Cooking with Gas
In the last section, we saw that mercury atoms in a fluorescent lamp's glass tube are excited by electrons flowing in an electrical current. This electrical current is something like the current in an ordinary wire, but it passes through gas instead of through a solid. Gas conductors differ from solid conductors in a number of ways.
In a solid conductor, electrical charge is carried by free electrons jumping from atom to atom, from a negatively-charged area to a positively-charged area. As we've seen, electrons always have a negative charge, which means they are always drawn toward positive charges. In a gas, electrical charge is carried by free electrons moving independently of atoms. Current is also carried by ions, atoms that have an electrical charge because they have lost or gained an electron. Like electrons, ions are drawn to oppositely charged areas.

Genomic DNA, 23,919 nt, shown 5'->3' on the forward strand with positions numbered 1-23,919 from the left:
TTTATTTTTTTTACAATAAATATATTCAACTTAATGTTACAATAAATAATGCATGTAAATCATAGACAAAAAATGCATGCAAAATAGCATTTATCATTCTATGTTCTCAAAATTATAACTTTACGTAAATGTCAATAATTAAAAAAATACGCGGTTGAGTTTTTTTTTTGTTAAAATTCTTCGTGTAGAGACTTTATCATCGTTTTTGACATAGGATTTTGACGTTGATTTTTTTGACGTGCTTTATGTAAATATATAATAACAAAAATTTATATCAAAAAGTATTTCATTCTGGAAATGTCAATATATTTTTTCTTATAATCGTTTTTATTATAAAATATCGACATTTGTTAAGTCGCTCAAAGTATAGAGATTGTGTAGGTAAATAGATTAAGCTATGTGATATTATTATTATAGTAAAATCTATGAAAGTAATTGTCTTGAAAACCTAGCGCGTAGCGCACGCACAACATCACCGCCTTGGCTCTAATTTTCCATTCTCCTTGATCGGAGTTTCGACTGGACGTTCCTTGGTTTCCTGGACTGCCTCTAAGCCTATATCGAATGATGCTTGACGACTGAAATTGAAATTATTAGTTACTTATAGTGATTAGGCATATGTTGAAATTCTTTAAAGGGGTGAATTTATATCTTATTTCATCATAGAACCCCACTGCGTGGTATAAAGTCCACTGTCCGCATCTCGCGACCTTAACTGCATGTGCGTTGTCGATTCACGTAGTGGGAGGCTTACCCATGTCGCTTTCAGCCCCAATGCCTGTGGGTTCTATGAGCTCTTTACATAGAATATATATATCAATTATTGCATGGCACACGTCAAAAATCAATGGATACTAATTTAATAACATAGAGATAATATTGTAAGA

To send a current through gas in a tube, then, a fluorescent light needs to have two things:
- Free electrons and ions
- A difference in charge between the two ends of the tube (a voltage)
Generally, there are few ions and free electrons in a gas, because all of the atoms naturally maintain a neutral charge. Consequently, it is difficult to conduct an electrical current through most gases. When you turn on a fluorescent lamp, the first thing it needs to do is introduce many new free electrons from both electrodes.
There are several different ways of doing this, as we'll see in the next couple of sections.